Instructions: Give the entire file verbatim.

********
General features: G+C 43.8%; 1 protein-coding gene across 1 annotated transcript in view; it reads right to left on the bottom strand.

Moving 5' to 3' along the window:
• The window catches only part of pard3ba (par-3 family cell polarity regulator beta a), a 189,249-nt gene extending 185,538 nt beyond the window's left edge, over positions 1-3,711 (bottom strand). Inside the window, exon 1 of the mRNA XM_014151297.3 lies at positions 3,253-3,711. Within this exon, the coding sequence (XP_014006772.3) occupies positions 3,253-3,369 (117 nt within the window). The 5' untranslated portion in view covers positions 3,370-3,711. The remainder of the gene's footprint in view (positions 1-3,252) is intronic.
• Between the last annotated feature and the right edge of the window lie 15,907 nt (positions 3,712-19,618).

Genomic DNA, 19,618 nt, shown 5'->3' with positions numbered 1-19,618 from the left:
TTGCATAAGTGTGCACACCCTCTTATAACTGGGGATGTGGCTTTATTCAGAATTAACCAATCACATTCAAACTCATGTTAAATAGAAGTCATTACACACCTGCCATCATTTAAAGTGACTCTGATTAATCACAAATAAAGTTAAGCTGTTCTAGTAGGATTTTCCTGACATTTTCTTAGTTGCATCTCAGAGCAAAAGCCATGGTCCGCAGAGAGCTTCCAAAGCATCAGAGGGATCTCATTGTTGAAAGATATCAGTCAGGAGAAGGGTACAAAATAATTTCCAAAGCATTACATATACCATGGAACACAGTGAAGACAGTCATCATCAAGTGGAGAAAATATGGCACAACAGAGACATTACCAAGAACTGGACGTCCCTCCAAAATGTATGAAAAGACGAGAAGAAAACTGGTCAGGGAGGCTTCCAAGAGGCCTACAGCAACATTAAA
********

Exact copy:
General features: G+C 43.8%; 1 protein-coding gene across 1 annotated transcript in view; it reads right to left on the bottom strand.

Moving 5' to 3' along the window:
• The window catches only part of pard3ba (par-3 family cell polarity regulator beta a), a 189,249-nt gene extending 185,538 nt beyond the window's left edge, over positions 1-3,711 (bottom strand). Inside the window, exon 1 of the mRNA XM_014151297.3 lies at positions 3,253-3,711. Within this exon, the coding sequence (XP_014006772.3) occupies positions 3,253-3,369 (117 nt within the window). The 5' untranslated portion in view covers positions 3,370-3,711. The remainder of the gene's footprint in view (positions 1-3,252) is intronic.
• Between the last annotated feature and the right edge of the window lie 15,907 nt (positions 3,712-19,618).

Genomic DNA, 19,618 nt, shown 5'->3' with positions numbered 1-19,618 from the left:
TTGCATAAGTGTGCACACCCTCTTATAACTGGGGATGTGGCTTTATTCAGAATTAACCAATCACATTCAAACTCATGTTAAATAGAAGTCATTACACACCTGCCATCATTTAAAGTGACTCTGATTAATCACAAATAAAGTTAAGCTGTTCTAGTAGGATTTTCCTGACATTTTCTTAGTTGCATCTCAGAGCAAAAGCCATGGTCCGCAGAGAGCTTCCAAAGCATCAGAGGGATCTCATTGTTGAAAGATATCAGTCAGGAGAAGGGTACAAAATAATTTCCAAAGCATTACATATACCATGGAACACAGTGAAGACAGTCATCATCAAGTGGAGAAAATATGGCACAACAGAGACATTACCAAGAACTGGACGTCCCTCCAAAATGTATGAAAAGACGAGAAGAAAACTGGTCAGGGAGGCTTCCAAGAGGCCTACAGCAACATTAAA